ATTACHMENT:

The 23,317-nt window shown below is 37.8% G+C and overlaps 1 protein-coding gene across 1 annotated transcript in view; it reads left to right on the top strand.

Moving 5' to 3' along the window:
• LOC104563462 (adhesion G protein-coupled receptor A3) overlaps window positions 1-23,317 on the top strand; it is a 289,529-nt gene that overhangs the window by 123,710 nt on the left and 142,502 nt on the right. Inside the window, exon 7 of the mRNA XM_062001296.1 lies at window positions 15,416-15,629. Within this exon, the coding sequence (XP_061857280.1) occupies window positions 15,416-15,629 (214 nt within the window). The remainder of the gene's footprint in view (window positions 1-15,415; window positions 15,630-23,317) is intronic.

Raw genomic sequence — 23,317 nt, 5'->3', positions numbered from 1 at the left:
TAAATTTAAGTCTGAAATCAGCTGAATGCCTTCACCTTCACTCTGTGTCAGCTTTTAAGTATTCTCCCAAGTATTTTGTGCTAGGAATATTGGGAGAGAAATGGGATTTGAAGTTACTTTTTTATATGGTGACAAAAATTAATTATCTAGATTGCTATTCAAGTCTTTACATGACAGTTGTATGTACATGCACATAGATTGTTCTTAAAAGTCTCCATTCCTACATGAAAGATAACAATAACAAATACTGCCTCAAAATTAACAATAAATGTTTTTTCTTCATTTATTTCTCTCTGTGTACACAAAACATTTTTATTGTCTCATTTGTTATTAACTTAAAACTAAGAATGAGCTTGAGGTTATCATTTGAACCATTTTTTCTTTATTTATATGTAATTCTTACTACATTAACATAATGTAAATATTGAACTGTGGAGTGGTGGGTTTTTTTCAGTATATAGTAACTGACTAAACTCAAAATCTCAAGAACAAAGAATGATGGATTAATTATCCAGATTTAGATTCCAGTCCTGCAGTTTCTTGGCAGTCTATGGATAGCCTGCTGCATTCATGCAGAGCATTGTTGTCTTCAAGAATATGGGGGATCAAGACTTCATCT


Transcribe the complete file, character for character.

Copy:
The 23,317-nt window shown below is 37.8% G+C and overlaps 1 protein-coding gene across 1 annotated transcript in view; it reads left to right on the top strand.

Moving 5' to 3' along the window:
• LOC104563462 (adhesion G protein-coupled receptor A3) overlaps window positions 1-23,317 on the top strand; it is a 289,529-nt gene that overhangs the window by 123,710 nt on the left and 142,502 nt on the right. Inside the window, exon 7 of the mRNA XM_062001296.1 lies at window positions 15,416-15,629. Within this exon, the coding sequence (XP_061857280.1) occupies window positions 15,416-15,629 (214 nt within the window). The remainder of the gene's footprint in view (window positions 1-15,415; window positions 15,630-23,317) is intronic.

Raw genomic sequence — 23,317 nt, 5'->3', positions numbered from 1 at the left:
TAAATTTAAGTCTGAAATCAGCTGAATGCCTTCACCTTCACTCTGTGTCAGCTTTTAAGTATTCTCCCAAGTATTTTGTGCTAGGAATATTGGGAGAGAAATGGGATTTGAAGTTACTTTTTTATATGGTGACAAAAATTAATTATCTAGATTGCTATTCAAGTCTTTACATGACAGTTGTATGTACATGCACATAGATTGTTCTTAAAAGTCTCCATTCCTACATGAAAGATAACAATAACAAATACTGCCTCAAAATTAACAATAAATGTTTTTTCTTCATTTATTTCTCTCTGTGTACACAAAACATTTTTATTGTCTCATTTGTTATTAACTTAAAACTAAGAATGAGCTTGAGGTTATCATTTGAACCATTTTTTCTTTATTTATATGTAATTCTTACTACATTAACATAATGTAAATATTGAACTGTGGAGTGGTGGGTTTTTTTCAGTATATAGTAACTGACTAAACTCAAAATCTCAAGAACAAAGAATGATGGATTAATTATCCAGATTTAGATTCCAGTCCTGCAGTTTCTTGGCAGTCTATGGATAGCCTGCTGCATTCATGCAGAGCATTGTTGTCTTCAAGAATATGGGGGATCAAGACTTCATCT